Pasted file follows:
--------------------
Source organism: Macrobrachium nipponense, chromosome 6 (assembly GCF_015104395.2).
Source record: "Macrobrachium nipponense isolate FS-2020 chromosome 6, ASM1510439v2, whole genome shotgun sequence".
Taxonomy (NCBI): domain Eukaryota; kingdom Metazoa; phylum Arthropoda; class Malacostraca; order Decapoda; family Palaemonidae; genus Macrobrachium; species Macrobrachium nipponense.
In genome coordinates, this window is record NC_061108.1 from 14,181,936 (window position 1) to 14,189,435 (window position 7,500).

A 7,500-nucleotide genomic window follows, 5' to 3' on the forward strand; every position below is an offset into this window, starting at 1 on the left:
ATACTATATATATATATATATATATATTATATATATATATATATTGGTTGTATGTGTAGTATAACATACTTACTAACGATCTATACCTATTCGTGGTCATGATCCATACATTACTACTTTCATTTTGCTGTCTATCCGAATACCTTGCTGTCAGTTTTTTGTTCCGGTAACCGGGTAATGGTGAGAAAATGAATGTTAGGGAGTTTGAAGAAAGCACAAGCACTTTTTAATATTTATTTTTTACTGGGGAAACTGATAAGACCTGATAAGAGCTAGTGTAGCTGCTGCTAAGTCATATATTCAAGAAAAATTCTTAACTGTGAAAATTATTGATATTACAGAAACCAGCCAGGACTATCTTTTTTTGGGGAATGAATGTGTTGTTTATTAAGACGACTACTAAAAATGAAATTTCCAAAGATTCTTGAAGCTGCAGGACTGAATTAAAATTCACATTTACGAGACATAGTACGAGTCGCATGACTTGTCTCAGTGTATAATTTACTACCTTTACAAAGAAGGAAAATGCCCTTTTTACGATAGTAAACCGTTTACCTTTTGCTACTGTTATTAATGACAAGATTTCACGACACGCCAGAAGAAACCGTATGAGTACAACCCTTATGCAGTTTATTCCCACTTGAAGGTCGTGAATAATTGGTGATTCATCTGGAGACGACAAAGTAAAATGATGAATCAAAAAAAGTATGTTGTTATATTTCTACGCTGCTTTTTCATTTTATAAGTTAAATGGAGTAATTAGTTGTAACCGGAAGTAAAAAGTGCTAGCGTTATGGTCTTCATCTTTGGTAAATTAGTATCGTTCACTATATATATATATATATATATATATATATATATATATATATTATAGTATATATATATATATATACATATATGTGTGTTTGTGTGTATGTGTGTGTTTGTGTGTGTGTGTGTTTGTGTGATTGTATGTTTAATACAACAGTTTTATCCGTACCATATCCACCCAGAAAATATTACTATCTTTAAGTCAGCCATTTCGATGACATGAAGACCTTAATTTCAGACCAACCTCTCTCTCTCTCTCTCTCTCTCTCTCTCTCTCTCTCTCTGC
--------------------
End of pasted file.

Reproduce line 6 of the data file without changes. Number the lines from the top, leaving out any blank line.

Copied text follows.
ATACTATATATATATATATATATATATTATATATATATATATATTGGTTGTATGTGTAGTATAACATACTTACTAACGATCTATACCTATTCGTGGTCATGATCCATACATTACTACTTTCATTTTGCTGTCTATCCGAATACCTTGCTGTCAGTTTTTTGTTCCGGTAACCGGGTAATGGTGAGAAAATGAATGTTAGGGAGTTTGAAGAAAGCACAAGCACTTTTTAATATTTATTTTTTACTGGGGAAACTGATAAGACCTGATAAGAGCTAGTGTAGCTGCTGCTAAGTCATATATTCAAGAAAAATTCTTAACTGTGAAAATTATTGATATTACAGAAACCAGCCAGGACTATCTTTTTTTGGGGAATGAATGTGTTGTTTATTAAGACGACTACTAAAAATGAAATTTCCAAAGATTCTTGAAGCTGCAGGACTGAATTAAAATTCACATTTACGAGACATAGTACGAGTCGCATGACTTGTCTCAGTGTATAATTTACTACCTTTACAAAGAAGGAAAATGCCCTTTTTACGATAGTAAACCGTTTACCTTTTGCTACTGTTATTAATGACAAGATTTCACGACACGCCAGAAGAAACCGTATGAGTACAACCCTTATGCAGTTTATTCCCACTTGAAGGTCGTGAATAATTGGTGATTCATCTGGAGACGACAAAGTAAAATGATGAATCAAAAAAAGTATGTTGTTATATTTCTACGCTGCTTTTTCATTTTATAAGTTAAATGGAGTAATTAGTTGTAACCGGAAGTAAAAAGTGCTAGCGTTATGGTCTTCATCTTTGGTAAATTAGTATCGTTCACTATATATATATATATATATATATATATATATATATATATATTATAGTATATATATATATATATACATATATGTGTGTTTGTGTGTATGTGTGTGTTTGTGTGTGTGTGTGTTTGTGTGATTGTATGTTTAATACAACAGTTTTATCCGTACCATATCCACCCAGAAAATATTACTATCTTTAAGTCAGCCATTTCGATGACATGAAGACCTTAATTTCAGACCAACCTCTCTCTCTCTCTCTCTCTCTCTCTCTCTCTCTCTCTCTGC